7 Billion Humans is a fun puzzler brought to you by the developers of World of Goo, Little Inferno, and Human Resource Machine. Learn more about it in our 7 Billion Humans review!
The game begins by telling you that robots have taken over all the jobs, and since humans obviously want jobs as well, the robots decide to give all the humans jobs because they’re awesome… 7 billion jobs for 7 billion people. The robots create a universal office, and humans work harmoniously with robots knowing that they are their bosses. Because of this, you play as a robot who is in charge of a bunch of human employees, so you’ll need to assign tasks to humans during the various phases of the company.
Puzzles are rather tough to explain, so I’ll use some of the earlier puzzles as an example of what you can expect to find as you progress in the game. The difficulty of course ramps up as you go as you solve more and more puzzles. Each level has a grid and on the side is a text box where you can issue commands to your human employees. You will start out with simple commands like moving blocks in a certain direction, but things quickly become a bit chaotic due to the complexity introduced with longer and more varied command chains, as well as more and more employees to assign tasks to.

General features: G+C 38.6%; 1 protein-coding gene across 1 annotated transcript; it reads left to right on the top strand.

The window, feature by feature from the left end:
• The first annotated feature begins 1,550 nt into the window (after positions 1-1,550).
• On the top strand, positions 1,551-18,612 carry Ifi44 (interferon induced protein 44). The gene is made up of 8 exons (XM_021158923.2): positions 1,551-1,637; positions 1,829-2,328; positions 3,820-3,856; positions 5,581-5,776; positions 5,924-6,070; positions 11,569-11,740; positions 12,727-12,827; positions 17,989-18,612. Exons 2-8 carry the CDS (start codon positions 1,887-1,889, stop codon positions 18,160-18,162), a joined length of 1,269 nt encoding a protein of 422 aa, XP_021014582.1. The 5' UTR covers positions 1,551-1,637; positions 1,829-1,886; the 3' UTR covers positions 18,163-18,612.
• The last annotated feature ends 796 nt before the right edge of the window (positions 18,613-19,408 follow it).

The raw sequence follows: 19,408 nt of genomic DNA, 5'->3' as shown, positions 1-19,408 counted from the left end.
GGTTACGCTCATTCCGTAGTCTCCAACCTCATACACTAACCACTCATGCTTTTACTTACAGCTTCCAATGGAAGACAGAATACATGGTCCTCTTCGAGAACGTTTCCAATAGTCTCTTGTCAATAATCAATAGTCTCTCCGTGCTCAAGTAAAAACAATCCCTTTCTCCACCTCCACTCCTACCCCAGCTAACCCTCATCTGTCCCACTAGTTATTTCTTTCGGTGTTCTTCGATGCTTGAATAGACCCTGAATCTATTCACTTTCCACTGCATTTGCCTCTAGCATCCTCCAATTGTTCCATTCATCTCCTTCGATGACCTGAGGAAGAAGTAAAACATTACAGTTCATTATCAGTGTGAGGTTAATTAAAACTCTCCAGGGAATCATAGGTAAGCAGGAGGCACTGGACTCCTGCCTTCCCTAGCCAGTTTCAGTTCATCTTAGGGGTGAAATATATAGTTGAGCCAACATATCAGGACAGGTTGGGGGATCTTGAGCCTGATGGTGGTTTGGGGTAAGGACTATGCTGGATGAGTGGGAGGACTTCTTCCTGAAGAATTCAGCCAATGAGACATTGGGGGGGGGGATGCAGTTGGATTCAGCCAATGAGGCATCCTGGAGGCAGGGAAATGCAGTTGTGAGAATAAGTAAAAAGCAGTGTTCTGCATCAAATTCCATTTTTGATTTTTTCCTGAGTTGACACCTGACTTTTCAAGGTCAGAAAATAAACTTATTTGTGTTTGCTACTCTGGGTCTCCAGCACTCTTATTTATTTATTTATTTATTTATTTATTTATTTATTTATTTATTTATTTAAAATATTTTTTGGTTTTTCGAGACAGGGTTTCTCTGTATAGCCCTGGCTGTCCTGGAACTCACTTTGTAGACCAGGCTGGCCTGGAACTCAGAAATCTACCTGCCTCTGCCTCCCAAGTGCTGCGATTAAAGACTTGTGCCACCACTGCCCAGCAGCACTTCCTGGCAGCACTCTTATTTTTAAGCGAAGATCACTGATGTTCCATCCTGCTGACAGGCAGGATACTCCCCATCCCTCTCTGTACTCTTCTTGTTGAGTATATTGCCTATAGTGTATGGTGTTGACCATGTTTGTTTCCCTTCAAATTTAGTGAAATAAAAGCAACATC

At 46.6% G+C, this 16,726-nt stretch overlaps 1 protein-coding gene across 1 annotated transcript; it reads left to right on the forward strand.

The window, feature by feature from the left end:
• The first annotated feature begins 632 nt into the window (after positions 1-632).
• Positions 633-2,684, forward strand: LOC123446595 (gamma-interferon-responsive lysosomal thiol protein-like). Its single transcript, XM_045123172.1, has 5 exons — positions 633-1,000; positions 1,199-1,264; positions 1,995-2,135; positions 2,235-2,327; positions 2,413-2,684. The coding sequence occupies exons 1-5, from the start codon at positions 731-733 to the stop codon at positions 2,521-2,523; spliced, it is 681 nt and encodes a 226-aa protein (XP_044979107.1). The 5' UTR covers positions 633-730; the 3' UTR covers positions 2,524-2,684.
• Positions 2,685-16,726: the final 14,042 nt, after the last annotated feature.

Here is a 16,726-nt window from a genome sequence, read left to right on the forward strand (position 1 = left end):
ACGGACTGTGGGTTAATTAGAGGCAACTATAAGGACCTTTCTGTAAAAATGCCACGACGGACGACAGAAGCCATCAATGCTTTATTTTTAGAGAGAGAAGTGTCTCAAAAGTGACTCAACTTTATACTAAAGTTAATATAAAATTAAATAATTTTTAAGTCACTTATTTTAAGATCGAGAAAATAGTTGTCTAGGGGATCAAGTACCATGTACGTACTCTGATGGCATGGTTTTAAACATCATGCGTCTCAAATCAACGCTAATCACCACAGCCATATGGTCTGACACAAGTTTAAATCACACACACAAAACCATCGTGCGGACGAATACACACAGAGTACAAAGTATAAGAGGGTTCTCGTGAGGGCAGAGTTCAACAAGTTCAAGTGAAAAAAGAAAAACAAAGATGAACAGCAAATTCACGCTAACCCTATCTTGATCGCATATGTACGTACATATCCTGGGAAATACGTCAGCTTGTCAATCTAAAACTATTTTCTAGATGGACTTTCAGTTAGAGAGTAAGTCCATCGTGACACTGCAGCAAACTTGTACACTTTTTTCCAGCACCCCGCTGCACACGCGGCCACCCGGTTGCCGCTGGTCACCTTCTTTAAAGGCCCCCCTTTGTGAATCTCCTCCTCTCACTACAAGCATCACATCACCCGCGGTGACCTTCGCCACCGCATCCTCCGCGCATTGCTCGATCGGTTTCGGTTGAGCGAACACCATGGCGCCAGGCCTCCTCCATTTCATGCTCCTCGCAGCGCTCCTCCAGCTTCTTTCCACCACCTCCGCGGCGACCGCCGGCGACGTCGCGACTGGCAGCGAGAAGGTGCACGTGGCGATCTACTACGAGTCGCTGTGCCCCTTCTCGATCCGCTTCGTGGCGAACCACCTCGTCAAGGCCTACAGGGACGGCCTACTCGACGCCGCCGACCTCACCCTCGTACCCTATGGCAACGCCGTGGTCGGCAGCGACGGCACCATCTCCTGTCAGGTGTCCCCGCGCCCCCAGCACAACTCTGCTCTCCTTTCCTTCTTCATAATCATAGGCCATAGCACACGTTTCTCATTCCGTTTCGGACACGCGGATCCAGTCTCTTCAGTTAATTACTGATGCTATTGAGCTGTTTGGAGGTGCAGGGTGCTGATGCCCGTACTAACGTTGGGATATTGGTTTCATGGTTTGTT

The game primarily focuses on teaching you how to code, line per line, step by step. In the last handful of years there has certainly been a steady surge of coding games, particularly of those aimed at children, and 7 Billion Humans, as well as its predecessor Human Resource Machine, are definitely doing their part. Who knows, in a few years we might end up playing games from developers who first learned to code by playing video games. How crazy is that?
7 Billion Humans is aimed not only at those who have an aptitude for computer science and programming, but for any type of gamer who is curious about learning how to use functions to solve problems with clever solutions. The more you play, the better you’ll get at this basic coding environment, spotting section in your code that can be optimized, lowering the overall number of steps or using other actions to complete the same goal. In the end, the game is certainly fun and, while not being as unique since the team did previously release Human Resource Machine, it does expand on the formula and scope. The funny writing and charming cartoony art style will win you over and keep you chuckling until the end. It’s a polished release that I highly recommend.
This 7 Billion Humans review is based on a Nintendo Switch copy provided by Tomorrow Corporation.